Chicago-based independent futures brokerage and clearing firm R.J. O’Brien & Associates (RJO) has hired industry veteran Daniel Staniford as Executive Director, responsible for the firm’s institutional business development in New York and London.
Tuesday, 6 December 2016
Last updated 1 hour ago
Apr 2 2014 | 10:54am ET
U.S. regulators have high-frequency trading in their sights—plural.
The Federal Bureau of Investigation, Securities and Exchange Commission and Commodity Futures Trading Commission are all investigating the practice, which is employed by a number of hedge funds. Indeed, SEC Chairman Mary Jo White said yesterday that her agency has “a number” of ongoing HFT investigations that have been going on for “quite some time.”
“We’re very much focused on any abuses in that space,” she told a House of Representatives subcommittee.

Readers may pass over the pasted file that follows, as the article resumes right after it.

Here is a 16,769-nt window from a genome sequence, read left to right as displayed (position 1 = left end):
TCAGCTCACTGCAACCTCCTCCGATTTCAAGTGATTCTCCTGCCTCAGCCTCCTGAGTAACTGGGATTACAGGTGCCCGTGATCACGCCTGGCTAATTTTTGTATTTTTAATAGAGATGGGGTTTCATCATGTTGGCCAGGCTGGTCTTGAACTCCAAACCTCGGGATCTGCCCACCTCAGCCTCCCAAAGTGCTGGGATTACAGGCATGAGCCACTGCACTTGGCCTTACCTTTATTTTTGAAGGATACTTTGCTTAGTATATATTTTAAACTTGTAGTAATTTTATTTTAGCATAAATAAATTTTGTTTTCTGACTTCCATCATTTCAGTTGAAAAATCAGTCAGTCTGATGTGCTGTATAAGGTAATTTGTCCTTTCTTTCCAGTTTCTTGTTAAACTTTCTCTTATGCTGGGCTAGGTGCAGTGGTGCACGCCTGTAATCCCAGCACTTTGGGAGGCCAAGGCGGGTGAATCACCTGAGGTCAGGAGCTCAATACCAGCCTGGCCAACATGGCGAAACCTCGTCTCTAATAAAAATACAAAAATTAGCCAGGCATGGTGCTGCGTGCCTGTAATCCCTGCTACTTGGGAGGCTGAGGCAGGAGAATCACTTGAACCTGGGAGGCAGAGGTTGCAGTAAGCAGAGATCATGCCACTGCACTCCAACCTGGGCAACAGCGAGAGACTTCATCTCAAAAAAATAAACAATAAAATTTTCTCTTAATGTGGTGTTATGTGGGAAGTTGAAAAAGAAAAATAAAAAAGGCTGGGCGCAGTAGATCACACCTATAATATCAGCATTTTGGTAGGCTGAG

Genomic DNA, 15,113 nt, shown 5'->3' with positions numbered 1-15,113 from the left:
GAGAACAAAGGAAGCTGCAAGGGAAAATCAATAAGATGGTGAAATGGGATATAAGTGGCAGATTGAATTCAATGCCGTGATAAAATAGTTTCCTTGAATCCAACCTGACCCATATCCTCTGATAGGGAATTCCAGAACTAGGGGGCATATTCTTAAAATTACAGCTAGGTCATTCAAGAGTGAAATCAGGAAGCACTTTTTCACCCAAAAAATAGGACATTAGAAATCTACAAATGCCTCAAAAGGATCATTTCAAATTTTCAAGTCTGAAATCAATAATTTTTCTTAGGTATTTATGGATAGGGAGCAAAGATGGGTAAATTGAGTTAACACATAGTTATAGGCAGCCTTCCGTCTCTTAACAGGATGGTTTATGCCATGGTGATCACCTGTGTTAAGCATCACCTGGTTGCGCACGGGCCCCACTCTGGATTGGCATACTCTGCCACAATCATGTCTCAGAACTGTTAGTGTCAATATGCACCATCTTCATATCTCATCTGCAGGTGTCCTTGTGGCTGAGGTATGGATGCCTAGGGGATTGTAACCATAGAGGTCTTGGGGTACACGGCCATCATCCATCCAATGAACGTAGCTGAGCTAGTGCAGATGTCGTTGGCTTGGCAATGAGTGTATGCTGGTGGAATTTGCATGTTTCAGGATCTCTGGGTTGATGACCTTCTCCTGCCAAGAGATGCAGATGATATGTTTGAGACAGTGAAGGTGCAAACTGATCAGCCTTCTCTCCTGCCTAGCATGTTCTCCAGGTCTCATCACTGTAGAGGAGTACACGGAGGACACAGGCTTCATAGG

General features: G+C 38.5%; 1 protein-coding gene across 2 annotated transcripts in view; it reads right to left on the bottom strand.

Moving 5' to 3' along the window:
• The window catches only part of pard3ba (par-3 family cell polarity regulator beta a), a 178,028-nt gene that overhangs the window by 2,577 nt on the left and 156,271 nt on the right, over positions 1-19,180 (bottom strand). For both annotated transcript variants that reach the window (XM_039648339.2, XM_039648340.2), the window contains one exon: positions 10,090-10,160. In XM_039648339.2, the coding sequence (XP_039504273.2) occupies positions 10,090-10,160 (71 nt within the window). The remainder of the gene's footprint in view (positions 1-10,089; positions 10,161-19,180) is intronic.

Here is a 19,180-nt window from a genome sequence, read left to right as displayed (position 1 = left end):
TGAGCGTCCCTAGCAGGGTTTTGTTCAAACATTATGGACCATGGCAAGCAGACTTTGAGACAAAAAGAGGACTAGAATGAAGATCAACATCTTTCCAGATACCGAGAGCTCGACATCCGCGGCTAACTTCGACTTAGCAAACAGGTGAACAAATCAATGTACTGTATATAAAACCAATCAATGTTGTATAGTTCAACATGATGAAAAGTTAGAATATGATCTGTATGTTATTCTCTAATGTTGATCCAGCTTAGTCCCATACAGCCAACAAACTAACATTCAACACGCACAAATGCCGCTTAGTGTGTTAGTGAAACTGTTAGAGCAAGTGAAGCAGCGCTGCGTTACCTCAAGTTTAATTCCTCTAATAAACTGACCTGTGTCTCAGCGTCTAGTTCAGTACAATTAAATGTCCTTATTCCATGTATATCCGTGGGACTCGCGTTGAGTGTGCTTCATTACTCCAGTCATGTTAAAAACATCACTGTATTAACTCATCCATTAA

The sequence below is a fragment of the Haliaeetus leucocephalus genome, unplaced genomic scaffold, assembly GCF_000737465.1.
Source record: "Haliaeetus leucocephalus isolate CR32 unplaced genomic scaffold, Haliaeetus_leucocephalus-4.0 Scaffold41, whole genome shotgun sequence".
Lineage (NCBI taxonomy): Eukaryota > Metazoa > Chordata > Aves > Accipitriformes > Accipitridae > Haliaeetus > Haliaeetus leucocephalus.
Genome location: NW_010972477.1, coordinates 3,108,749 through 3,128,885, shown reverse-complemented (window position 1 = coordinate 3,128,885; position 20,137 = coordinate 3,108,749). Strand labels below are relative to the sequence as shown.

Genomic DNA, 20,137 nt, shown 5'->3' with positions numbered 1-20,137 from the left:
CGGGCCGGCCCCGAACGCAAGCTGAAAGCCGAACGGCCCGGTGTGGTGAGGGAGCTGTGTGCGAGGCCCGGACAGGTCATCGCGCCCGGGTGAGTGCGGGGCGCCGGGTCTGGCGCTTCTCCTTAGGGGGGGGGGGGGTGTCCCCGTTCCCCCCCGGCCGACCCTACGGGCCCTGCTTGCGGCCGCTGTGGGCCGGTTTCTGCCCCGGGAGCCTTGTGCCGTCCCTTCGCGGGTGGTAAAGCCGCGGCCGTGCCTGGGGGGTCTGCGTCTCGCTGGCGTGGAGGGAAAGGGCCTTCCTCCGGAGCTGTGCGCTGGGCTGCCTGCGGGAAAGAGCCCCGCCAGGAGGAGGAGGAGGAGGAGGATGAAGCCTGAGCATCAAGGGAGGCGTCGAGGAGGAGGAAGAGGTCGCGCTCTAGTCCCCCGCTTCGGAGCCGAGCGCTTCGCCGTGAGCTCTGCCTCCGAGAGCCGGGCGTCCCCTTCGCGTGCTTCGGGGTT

The SEC and CFTC are investigating ties between high-speed traders and exchanges, which often allow such traders to co-locate their servers at exchange sites, shaving milliseconds from the time it takes information to reach their computers in exchange for a fee. The FBI is looking into whether any HFT practices violate insider-trading laws.
The increased scrutiny on HFT comes in the wake of author Michael Lewis’ new book on the subject. Lewis argues that the practice has rigged U.S. stock markets and should be barred.